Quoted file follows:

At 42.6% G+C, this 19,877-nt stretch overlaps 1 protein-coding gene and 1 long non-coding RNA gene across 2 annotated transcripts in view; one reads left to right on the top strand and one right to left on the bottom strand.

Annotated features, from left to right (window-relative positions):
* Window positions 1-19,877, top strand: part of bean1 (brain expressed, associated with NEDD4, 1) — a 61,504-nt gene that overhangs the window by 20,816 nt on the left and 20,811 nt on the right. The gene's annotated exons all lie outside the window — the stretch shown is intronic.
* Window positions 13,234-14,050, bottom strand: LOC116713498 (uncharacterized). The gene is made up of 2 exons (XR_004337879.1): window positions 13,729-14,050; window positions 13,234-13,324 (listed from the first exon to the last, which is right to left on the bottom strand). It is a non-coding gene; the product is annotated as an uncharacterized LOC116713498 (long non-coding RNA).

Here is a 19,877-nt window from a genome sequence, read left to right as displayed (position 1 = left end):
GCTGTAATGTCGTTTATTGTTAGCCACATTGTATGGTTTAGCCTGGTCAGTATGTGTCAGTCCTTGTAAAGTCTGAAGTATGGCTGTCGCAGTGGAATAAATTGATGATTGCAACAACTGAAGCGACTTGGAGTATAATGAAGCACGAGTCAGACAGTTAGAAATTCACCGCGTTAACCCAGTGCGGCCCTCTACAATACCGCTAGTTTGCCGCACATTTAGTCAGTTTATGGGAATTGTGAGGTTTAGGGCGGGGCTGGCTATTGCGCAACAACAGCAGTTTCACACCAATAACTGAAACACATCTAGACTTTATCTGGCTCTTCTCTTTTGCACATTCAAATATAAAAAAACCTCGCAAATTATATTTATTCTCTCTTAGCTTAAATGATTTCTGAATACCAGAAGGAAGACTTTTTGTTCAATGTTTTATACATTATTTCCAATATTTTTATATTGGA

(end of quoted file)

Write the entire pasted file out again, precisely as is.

At 42.6% G+C, this 19,877-nt stretch overlaps 1 protein-coding gene and 1 long non-coding RNA gene across 2 annotated transcripts in view; one reads left to right on the top strand and one right to left on the bottom strand.

Annotated features, from left to right (window-relative positions):
* Window positions 1-19,877, top strand: part of bean1 (brain expressed, associated with NEDD4, 1) — a 61,504-nt gene that overhangs the window by 20,816 nt on the left and 20,811 nt on the right. The gene's annotated exons all lie outside the window — the stretch shown is intronic.
* Window positions 13,234-14,050, bottom strand: LOC116713498 (uncharacterized). The gene is made up of 2 exons (XR_004337879.1): window positions 13,729-14,050; window positions 13,234-13,324 (listed from the first exon to the last, which is right to left on the bottom strand). It is a non-coding gene; the product is annotated as an uncharacterized LOC116713498 (long non-coding RNA).

Here is a 19,877-nt window from a genome sequence, read left to right as displayed (position 1 = left end):
GCTGTAATGTCGTTTATTGTTAGCCACATTGTATGGTTTAGCCTGGTCAGTATGTGTCAGTCCTTGTAAAGTCTGAAGTATGGCTGTCGCAGTGGAATAAATTGATGATTGCAACAACTGAAGCGACTTGGAGTATAATGAAGCACGAGTCAGACAGTTAGAAATTCACCGCGTTAACCCAGTGCGGCCCTCTACAATACCGCTAGTTTGCCGCACATTTAGTCAGTTTATGGGAATTGTGAGGTTTAGGGCGGGGCTGGCTATTGCGCAACAACAGCAGTTTCACACCAATAACTGAAACACATCTAGACTTTATCTGGCTCTTCTCTTTTGCACATTCAAATATAAAAAAACCTCGCAAATTATATTTATTCTCTCTTAGCTTAAATGATTTCTGAATACCAGAAGGAAGACTTTTTGTTCAATGTTTTATACATTATTTCCAATATTTTTATATTGGA